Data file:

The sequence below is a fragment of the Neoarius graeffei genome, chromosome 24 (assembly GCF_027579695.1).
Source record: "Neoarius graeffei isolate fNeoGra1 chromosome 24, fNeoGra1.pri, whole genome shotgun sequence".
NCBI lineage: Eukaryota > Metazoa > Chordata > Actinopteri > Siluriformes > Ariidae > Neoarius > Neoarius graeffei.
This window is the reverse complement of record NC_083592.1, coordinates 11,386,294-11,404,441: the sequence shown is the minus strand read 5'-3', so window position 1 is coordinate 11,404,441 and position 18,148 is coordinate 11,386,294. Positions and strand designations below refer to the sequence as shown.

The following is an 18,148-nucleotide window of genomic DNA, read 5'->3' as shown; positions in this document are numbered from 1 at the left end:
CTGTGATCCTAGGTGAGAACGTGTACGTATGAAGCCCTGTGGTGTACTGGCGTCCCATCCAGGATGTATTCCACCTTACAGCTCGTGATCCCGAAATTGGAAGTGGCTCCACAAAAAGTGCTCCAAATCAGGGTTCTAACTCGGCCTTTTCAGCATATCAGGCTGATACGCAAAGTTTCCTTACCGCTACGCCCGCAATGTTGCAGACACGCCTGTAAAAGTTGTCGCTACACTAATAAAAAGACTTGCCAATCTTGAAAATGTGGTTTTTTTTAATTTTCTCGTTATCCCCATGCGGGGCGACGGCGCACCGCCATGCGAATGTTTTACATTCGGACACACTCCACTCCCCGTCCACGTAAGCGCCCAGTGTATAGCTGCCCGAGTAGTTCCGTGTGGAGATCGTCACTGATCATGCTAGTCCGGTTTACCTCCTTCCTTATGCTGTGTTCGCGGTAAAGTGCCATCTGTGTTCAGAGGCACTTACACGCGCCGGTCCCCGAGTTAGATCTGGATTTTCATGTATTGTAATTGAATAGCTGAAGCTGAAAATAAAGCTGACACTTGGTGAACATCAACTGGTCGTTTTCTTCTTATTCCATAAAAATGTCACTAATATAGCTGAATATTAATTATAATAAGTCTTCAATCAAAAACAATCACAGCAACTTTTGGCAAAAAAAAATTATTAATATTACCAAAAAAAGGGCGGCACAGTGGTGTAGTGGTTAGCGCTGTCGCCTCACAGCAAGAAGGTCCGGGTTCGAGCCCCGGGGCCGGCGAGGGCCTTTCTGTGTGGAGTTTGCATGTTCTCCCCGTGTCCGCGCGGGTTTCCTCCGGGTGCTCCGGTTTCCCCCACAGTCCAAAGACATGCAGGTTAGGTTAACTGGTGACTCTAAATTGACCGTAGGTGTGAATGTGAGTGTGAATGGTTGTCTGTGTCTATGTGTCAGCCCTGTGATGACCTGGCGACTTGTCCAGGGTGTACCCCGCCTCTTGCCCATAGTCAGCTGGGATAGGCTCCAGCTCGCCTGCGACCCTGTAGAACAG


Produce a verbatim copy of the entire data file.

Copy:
The sequence below is a fragment of the Neoarius graeffei genome, chromosome 24 (assembly GCF_027579695.1).
Source record: "Neoarius graeffei isolate fNeoGra1 chromosome 24, fNeoGra1.pri, whole genome shotgun sequence".
NCBI lineage: Eukaryota > Metazoa > Chordata > Actinopteri > Siluriformes > Ariidae > Neoarius > Neoarius graeffei.
This window is the reverse complement of record NC_083592.1, coordinates 11,386,294-11,404,441: the sequence shown is the minus strand read 5'-3', so window position 1 is coordinate 11,404,441 and position 18,148 is coordinate 11,386,294. Positions and strand designations below refer to the sequence as shown.

The following is an 18,148-nucleotide window of genomic DNA, read 5'->3' as shown; positions in this document are numbered from 1 at the left end:
CTGTGATCCTAGGTGAGAACGTGTACGTATGAAGCCCTGTGGTGTACTGGCGTCCCATCCAGGATGTATTCCACCTTACAGCTCGTGATCCCGAAATTGGAAGTGGCTCCACAAAAAGTGCTCCAAATCAGGGTTCTAACTCGGCCTTTTCAGCATATCAGGCTGATACGCAAAGTTTCCTTACCGCTACGCCCGCAATGTTGCAGACACGCCTGTAAAAGTTGTCGCTACACTAATAAAAAGACTTGCCAATCTTGAAAATGTGGTTTTTTTTAATTTTCTCGTTATCCCCATGCGGGGCGACGGCGCACCGCCATGCGAATGTTTTACATTCGGACACACTCCACTCCCCGTCCACGTAAGCGCCCAGTGTATAGCTGCCCGAGTAGTTCCGTGTGGAGATCGTCACTGATCATGCTAGTCCGGTTTACCTCCTTCCTTATGCTGTGTTCGCGGTAAAGTGCCATCTGTGTTCAGAGGCACTTACACGCGCCGGTCCCCGAGTTAGATCTGGATTTTCATGTATTGTAATTGAATAGCTGAAGCTGAAAATAAAGCTGACACTTGGTGAACATCAACTGGTCGTTTTCTTCTTATTCCATAAAAATGTCACTAATATAGCTGAATATTAATTATAATAAGTCTTCAATCAAAAACAATCACAGCAACTTTTGGCAAAAAAAAATTATTAATATTACCAAAAAAAGGGCGGCACAGTGGTGTAGTGGTTAGCGCTGTCGCCTCACAGCAAGAAGGTCCGGGTTCGAGCCCCGGGGCCGGCGAGGGCCTTTCTGTGTGGAGTTTGCATGTTCTCCCCGTGTCCGCGCGGGTTTCCTCCGGGTGCTCCGGTTTCCCCCACAGTCCAAAGACATGCAGGTTAGGTTAACTGGTGACTCTAAATTGACCGTAGGTGTGAATGTGAGTGTGAATGGTTGTCTGTGTCTATGTGTCAGCCCTGTGATGACCTGGCGACTTGTCCAGGGTGTACCCCGCCTCTTGCCCATAGTCAGCTGGGATAGGCTCCAGCTCGCCTGCGACCCTGTAGAACAG